Distracted Driving: Dangers of Snapchat

Statistics show that distracted driving incidents have increased significantly in recent years. For instance, between the years 2014 and 2015, fatalities resulting from distracted driving increased by 8.8 percent. Does Snapchat, a seemingly harmless, popular app among teens, play a role in encouraging distracted driving?

In 2016, a reckless driver accelerating to a speed of 115 mph lost control of his vehicle and ended up both losing his own life and killing a mother, her two children, a 19 year old passenger, and injuring three people after crossing a median and hitting a minivan nearly head-on. Moments before this deadly crash, the reckless driver and his passenger posted a 10-second video on Snapchat documenting their reckless driving through the speed-filter feature on Snapchat.

According to Pew Research Center, 92% of American teens report going online daily. Of these teens, 41% reported that they use Snapchat. Why is this concerning in relation to distracted driving? To begin, distracted driving is defined as “… any activity that could divert a person’s attention away from the primary task of driving”. A study by AT&T found that a shocking 70% of drivers use their smartphones while driving. As of 2015, the same study found that 11% of drivers admitted to using Snapchat while driving. The number of users, as well as the amount of content published, on Snapchat has only been increasing over the last couple of years. Thus, with features such as a speed-filter that lets users boast the speeds they are driving at to friends, Snapchat has been at the center of various distracted driving cases. Using social media while driving is incredibly dangerous and can evidently, as witnessed by the unfortunate reckless driving incident spurred by the appeal of Snapchat’s speed-filter, result in the loss of lives and permanent physical damage.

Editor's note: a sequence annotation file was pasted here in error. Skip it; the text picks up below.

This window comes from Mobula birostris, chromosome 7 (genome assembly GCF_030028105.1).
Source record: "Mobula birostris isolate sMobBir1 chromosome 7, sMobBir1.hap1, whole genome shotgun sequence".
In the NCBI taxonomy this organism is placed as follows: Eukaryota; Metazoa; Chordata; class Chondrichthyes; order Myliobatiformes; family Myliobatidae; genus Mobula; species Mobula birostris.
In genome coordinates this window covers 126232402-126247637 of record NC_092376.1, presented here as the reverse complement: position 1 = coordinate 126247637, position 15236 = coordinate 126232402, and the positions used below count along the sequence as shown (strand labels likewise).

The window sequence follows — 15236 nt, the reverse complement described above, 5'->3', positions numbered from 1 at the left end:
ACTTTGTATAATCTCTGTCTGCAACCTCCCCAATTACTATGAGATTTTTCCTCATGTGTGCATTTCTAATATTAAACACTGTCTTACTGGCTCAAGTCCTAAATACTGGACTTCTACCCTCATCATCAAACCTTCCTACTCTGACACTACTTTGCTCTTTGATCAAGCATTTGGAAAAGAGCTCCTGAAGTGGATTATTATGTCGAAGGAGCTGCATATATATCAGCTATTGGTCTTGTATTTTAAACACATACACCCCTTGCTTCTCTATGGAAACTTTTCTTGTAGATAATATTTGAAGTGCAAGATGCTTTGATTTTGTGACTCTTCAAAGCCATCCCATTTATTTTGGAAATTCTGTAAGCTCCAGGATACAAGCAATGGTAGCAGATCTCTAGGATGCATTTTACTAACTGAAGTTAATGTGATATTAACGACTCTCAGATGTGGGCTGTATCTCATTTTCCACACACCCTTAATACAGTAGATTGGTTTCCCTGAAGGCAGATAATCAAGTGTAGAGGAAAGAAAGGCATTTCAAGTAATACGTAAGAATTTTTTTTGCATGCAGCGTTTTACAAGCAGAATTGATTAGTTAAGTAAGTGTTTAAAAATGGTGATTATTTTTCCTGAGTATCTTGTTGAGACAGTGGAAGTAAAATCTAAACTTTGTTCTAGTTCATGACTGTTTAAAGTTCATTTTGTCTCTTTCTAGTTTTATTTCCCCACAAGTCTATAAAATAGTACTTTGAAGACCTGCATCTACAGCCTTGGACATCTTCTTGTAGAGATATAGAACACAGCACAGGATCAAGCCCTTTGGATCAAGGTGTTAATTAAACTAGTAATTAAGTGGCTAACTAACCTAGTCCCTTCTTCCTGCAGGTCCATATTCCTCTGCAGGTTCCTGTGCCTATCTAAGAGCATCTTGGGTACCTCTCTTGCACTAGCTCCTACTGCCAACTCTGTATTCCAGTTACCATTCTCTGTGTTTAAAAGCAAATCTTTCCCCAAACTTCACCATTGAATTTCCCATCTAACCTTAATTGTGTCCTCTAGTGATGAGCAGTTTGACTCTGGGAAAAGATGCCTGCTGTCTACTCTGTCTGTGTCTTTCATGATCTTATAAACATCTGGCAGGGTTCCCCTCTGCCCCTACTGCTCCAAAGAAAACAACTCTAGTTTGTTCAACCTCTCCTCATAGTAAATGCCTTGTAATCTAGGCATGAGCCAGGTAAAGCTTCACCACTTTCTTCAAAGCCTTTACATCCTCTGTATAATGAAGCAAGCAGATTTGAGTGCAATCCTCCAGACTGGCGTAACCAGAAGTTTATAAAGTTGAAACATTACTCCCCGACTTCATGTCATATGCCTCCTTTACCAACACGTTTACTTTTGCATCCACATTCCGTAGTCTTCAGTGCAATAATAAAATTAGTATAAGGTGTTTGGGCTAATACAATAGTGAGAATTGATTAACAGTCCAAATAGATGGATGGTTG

One only has to look at statistics displaying the rise of distracted driving incidents in recent years to feel that all necessary and potential measures should be taken to protect people from the unneeded and life-changing effects of distracted driving. Whether Snapchat has legal liability and responsibility to not encourage stupid and reckless driving or not is at contention as shown by various lawsuits and still ongoing petitions. However, from a common-sense, logical, and moral standpoint, one should be able to conclude that the speed-filter logically provides no legitimate benefits in comparison to the harms it can cause on the general public. After all, what real, logical purpose does a filter which states what speed your phone is going at serve and how can one even first snap a pic at high speeds without risking one’s safety? Posts by the Huffington Post, CBS, and FoxNews all portray voices and sentiments that advocate for more general caution, awareness, and a sense of moral responsibility from Snapchat and those that drive distractedly.

Thus, to help protect both your own life and the lives of those driving with or near you, please remember to not access your smartphones while driving. Sending a quick snap or testing the limits of filters may seem like harmless fun in the moment but in the blink of an eye can result in countless lives being lost, ruined, and changed forever.

If you or someone you know or care for has been injured as the result of a car, truck, bicycle or motorcycle crash and you believe the driver who caused the crash was “distracted” using their cell phone and/or texting, and there are questions about what laws apply, e-mail or call us at ABRAMS LANDAU, Ltd. (703-796-9555) at once.